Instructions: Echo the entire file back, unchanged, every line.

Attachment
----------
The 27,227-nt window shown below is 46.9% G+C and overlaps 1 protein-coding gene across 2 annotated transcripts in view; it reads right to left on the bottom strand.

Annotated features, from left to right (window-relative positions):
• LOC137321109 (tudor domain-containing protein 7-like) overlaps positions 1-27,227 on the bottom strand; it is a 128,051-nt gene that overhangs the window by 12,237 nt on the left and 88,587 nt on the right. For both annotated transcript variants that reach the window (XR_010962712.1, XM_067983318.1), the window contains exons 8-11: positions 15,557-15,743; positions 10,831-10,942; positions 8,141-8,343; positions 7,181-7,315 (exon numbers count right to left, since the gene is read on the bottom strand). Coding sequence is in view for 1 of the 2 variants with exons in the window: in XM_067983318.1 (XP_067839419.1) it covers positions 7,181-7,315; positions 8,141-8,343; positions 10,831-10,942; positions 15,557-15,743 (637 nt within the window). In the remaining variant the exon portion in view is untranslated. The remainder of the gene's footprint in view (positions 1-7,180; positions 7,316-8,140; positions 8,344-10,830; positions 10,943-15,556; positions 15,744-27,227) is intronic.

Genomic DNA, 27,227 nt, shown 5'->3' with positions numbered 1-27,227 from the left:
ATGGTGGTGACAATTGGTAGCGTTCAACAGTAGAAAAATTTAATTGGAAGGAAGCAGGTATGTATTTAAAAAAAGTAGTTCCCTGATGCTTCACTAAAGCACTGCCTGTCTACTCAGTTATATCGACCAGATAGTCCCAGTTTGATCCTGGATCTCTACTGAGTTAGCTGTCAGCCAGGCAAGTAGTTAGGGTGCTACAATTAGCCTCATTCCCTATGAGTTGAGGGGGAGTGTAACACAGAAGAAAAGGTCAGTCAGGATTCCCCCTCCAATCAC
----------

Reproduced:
The 27,227-nt window shown below is 46.9% G+C and overlaps 1 protein-coding gene across 2 annotated transcripts in view; it reads right to left on the bottom strand.

Annotated features, from left to right (window-relative positions):
• LOC137321109 (tudor domain-containing protein 7-like) overlaps positions 1-27,227 on the bottom strand; it is a 128,051-nt gene that overhangs the window by 12,237 nt on the left and 88,587 nt on the right. For both annotated transcript variants that reach the window (XR_010962712.1, XM_067983318.1), the window contains exons 8-11: positions 15,557-15,743; positions 10,831-10,942; positions 8,141-8,343; positions 7,181-7,315 (exon numbers count right to left, since the gene is read on the bottom strand). Coding sequence is in view for 1 of the 2 variants with exons in the window: in XM_067983318.1 (XP_067839419.1) it covers positions 7,181-7,315; positions 8,141-8,343; positions 10,831-10,942; positions 15,557-15,743 (637 nt within the window). In the remaining variant the exon portion in view is untranslated. The remainder of the gene's footprint in view (positions 1-7,180; positions 7,316-8,140; positions 8,344-10,830; positions 10,943-15,556; positions 15,744-27,227) is intronic.

Genomic DNA, 27,227 nt, shown 5'->3' with positions numbered 1-27,227 from the left:
ATGGTGGTGACAATTGGTAGCGTTCAACAGTAGAAAAATTTAATTGGAAGGAAGCAGGTATGTATTTAAAAAAAGTAGTTCCCTGATGCTTCACTAAAGCACTGCCTGTCTACTCAGTTATATCGACCAGATAGTCCCAGTTTGATCCTGGATCTCTACTGAGTTAGCTGTCAGCCAGGCAAGTAGTTAGGGTGCTACAATTAGCCTCATTCCCTATGAGTTGAGGGGGAGTGTAACACAGAAGAAAAGGTCAGTCAGGATTCCCCCTCCAATCAC